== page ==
The story of Bhaagamathie, starring Anushka Shetty, is nothing like what was urged by the filmmakers through the theatrical trailer and the alarming posters. it was imagined to keep the audience on the edge-of-the-seat with a spine-chilling backstory of the central character Bhaagamathie, a ghost from the past century. it was imagined to send the shiver down our spines whereas we witness the horrors suffered by the characters that wander into Bhaagamathie’s territory. Instead, we get a blown-out version of Tamil film pizza. And shades of all horror movies that are created in the South Indian movie industry so far.
The mere mention of Bhaagamathie bungalow, as one character puts it, makes even grown-ups wet their pants. The legend has it that Bhaagamathie murdered individuals, who dare to enter her palace compound as a part of her voodoo. However, a top police officer, played by Murali Sharma, thinks that’s precisely the kind of place he desires to lock-up Chancala (Anushka Shetty) and investigate her in connection with a scam.
Chancala, a dishonored IAS officer in a murder case, had worked as a private secretary to a minister, played by Jayaram. The conscience of Jayaram’s character and his record is so clean that the central government feels threatened and wants to frame him in a corruption case. or so director G Ashok needs us to believe. but we’ve seen enough movies to understand where the film is taking us.
The biggest drawback of Bhaagamathie is it gets predictable after some extent. All the build-up from the start of the film ends up in the moment where Bhaagamathie reveals herself, wrapped in a very red sari and with antique jewellers, mouthing the tag line that has become a big hit on the net, ‘Bhaagamathie Adda.’ It’s interval, you guessed it. and the narration goes into a free-fall from there on. The film later wades into a sociopolitical territory forfeiting the horror theme in the middle of the half. The theme that helped the film to fill up cinema halls in the 1st place.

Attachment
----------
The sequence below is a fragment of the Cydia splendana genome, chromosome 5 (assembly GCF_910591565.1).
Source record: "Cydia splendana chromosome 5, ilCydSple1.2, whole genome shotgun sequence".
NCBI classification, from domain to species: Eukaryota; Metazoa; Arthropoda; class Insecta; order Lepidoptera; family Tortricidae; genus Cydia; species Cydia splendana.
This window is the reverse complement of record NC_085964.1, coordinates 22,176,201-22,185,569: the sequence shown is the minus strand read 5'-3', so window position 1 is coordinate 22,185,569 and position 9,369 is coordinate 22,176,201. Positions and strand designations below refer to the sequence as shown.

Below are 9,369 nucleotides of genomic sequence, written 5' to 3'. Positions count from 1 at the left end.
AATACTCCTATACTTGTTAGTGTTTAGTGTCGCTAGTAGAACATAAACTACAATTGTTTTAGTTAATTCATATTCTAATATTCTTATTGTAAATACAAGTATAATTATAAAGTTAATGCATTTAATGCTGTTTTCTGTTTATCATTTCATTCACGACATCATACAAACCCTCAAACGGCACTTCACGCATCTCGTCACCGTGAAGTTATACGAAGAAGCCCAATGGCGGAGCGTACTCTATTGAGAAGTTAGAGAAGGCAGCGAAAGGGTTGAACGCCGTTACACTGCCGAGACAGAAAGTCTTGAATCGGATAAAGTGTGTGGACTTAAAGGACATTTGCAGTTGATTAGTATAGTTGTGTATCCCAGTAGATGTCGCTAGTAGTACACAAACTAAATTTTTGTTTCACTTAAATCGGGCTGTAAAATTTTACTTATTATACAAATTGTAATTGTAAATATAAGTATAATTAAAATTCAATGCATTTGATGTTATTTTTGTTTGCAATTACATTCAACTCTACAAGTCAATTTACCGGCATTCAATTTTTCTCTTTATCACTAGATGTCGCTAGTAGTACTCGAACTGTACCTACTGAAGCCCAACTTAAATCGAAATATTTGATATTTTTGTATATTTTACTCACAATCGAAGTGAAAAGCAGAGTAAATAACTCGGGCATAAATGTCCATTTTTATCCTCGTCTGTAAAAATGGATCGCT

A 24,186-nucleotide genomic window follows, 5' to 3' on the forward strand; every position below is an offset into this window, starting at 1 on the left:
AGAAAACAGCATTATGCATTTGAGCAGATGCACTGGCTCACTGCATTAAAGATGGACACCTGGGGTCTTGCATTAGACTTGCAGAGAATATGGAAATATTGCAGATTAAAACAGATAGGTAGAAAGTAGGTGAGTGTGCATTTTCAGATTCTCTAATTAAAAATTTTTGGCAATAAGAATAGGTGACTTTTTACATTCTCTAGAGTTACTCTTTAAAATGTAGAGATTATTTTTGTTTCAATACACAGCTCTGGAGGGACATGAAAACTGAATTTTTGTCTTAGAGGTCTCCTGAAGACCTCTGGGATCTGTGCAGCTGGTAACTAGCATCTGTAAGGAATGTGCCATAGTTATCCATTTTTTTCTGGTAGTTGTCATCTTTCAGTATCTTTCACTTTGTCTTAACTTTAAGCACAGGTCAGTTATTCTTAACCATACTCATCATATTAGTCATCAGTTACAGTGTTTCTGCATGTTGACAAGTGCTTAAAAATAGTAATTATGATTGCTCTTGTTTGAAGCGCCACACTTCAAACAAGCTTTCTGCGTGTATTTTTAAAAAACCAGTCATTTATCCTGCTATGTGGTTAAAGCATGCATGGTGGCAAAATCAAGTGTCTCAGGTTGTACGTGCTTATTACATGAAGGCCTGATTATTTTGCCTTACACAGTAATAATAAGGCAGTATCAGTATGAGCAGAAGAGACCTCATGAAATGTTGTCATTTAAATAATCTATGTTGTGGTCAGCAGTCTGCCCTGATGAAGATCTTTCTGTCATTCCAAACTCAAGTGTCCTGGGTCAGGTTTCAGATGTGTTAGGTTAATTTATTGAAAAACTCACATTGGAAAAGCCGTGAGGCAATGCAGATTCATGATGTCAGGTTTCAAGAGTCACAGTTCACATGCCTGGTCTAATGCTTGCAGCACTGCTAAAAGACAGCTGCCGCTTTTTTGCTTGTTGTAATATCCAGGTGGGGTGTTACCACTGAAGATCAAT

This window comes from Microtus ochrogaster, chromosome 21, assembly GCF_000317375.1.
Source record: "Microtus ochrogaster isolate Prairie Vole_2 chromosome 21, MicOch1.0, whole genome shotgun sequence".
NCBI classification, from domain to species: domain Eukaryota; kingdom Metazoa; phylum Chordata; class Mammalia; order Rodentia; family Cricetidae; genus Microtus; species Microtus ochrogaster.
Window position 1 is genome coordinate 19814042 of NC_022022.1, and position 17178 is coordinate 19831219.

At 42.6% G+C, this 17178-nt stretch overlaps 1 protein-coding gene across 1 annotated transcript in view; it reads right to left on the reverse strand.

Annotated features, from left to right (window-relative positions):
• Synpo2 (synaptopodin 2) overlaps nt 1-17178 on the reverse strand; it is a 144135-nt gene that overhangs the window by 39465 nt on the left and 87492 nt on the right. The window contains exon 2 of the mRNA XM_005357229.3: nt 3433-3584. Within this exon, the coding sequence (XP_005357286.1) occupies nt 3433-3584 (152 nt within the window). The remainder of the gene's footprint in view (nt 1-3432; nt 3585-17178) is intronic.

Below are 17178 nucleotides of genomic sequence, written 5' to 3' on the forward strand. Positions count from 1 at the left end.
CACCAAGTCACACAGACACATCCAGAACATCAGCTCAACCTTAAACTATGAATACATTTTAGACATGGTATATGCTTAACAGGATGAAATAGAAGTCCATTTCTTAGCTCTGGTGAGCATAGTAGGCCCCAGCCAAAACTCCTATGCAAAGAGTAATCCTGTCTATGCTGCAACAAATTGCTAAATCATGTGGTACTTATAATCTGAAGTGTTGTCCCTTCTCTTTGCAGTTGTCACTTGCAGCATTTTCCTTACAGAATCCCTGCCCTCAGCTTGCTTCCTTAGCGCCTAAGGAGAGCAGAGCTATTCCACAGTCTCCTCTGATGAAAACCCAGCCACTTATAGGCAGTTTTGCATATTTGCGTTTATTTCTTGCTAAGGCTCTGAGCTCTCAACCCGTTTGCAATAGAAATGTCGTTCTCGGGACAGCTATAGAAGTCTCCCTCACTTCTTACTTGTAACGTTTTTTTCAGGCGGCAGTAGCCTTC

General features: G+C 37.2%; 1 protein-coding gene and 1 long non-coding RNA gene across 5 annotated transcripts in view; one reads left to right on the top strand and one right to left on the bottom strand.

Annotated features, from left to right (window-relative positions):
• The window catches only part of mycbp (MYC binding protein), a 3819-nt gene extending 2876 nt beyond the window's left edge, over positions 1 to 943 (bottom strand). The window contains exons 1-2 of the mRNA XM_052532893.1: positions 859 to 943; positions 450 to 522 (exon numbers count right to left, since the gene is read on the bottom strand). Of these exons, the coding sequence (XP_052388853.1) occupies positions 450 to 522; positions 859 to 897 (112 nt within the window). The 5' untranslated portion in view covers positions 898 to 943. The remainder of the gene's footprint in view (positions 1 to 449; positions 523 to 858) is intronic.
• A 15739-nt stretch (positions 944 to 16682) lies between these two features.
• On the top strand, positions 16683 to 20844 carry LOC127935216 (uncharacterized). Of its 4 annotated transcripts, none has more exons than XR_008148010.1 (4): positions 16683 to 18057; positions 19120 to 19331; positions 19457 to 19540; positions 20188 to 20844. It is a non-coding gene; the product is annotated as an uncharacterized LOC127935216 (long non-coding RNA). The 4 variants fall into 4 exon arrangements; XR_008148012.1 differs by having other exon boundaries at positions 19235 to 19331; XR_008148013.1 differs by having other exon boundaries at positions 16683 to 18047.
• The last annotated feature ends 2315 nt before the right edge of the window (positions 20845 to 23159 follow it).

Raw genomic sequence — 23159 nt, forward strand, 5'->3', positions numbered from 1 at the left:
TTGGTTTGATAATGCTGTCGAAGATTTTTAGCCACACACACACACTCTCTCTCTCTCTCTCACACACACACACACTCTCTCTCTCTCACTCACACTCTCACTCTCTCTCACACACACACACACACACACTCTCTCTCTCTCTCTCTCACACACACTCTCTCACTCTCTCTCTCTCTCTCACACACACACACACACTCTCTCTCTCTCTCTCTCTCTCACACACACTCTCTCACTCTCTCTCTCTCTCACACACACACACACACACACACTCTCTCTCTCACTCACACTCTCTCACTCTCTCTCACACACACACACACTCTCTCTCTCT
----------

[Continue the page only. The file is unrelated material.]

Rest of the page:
Chanchala is on a mission to revenge his fiance Shakthi (Unni Mukundan), who was taken from her by a few corrupt minds in the society. They framed Chanchala for committing the crime. The film does very little to create the audience care regarding Shakthi and what happens to him. except for the actual fact that he’s a conventional hero character with a degree from Australia and has given up profitable jobs to work for the welfare of individuals in his village. (I yawned twice already). the moment Ashok, who has also written this film, takes Bhaagamathie out of the equation, the film turns into a snooze-fest.
Ashok does manage to creep us out using the tried-and-tested tropes of the horror genre in the starting however mostly i was left wriggling in the seat as I felt i was drowning in the hollowness of the narration. the only character that had my attention was Bhaagamathie however it had been also rendered empty due to Chanchala’s revenge theme.
Chanchala has cliche written all over her. She is a naive sensible soul that suddenly turns treacherous and whips up a master plan that fools the CBI, science and technology. Anushka lifts the mood with the loud burst of her performance as the possessed lady however her Chanchala character is a letdown. Thaman’s loud background score created me cower than scenes that were speculated to be giving me nightmares.
The main downside of Ashok’s narrative is he provides up the suspense a part of the story terribly early. The ‘big twist’ and the film as an entire package might have pleased us far better, if solely Ashok had command onto the suspense till the end.